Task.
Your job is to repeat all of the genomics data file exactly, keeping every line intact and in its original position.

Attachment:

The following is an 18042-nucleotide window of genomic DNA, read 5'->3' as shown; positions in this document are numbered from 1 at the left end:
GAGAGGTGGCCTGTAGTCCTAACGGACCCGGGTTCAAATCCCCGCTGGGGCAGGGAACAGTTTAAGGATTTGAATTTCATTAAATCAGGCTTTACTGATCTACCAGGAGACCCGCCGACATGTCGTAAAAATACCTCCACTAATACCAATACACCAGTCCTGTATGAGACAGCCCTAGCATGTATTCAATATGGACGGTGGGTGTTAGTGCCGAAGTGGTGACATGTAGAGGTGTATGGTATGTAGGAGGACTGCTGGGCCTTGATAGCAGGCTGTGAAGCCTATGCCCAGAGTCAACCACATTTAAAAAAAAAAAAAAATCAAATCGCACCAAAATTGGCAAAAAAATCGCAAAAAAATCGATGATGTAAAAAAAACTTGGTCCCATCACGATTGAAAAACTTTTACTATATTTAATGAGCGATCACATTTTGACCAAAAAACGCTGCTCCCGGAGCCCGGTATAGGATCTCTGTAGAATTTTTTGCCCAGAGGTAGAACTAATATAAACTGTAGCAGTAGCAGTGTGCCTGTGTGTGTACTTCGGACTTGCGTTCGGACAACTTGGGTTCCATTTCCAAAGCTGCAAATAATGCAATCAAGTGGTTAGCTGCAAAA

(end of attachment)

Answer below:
The following is an 18042-nucleotide window of genomic DNA, read 5'->3' as shown; positions in this document are numbered from 1 at the left end:
GAGAGGTGGCCTGTAGTCCTAACGGACCCGGGTTCAAATCCCCGCTGGGGCAGGGAACAGTTTAAGGATTTGAATTTCATTAAATCAGGCTTTACTGATCTACCAGGAGACCCGCCGACATGTCGTAAAAATACCTCCACTAATACCAATACACCAGTCCTGTATGAGACAGCCCTAGCATGTATTCAATATGGACGGTGGGTGTTAGTGCCGAAGTGGTGACATGTAGAGGTGTATGGTATGTAGGAGGACTGCTGGGCCTTGATAGCAGGCTGTGAAGCCTATGCCCAGAGTCAACCACATTTAAAAAAAAAAAAAAATCAAATCGCACCAAAATTGGCAAAAAAATCGCAAAAAAATCGATGATGTAAAAAAAACTTGGTCCCATCACGATTGAAAAACTTTTACTATATTTAATGAGCGATCACATTTTGACCAAAAAACGCTGCTCCCGGAGCCCGGTATAGGATCTCTGTAGAATTTTTTGCCCAGAGGTAGAACTAATATAAACTGTAGCAGTAGCAGTGTGCCTGTGTGTGTACTTCGGACTTGCGTTCGGACAACTTGGGTTCCATTTCCAAAGCTGCAAATAATGCAATCAAGTGGTTAGCTGCAAAA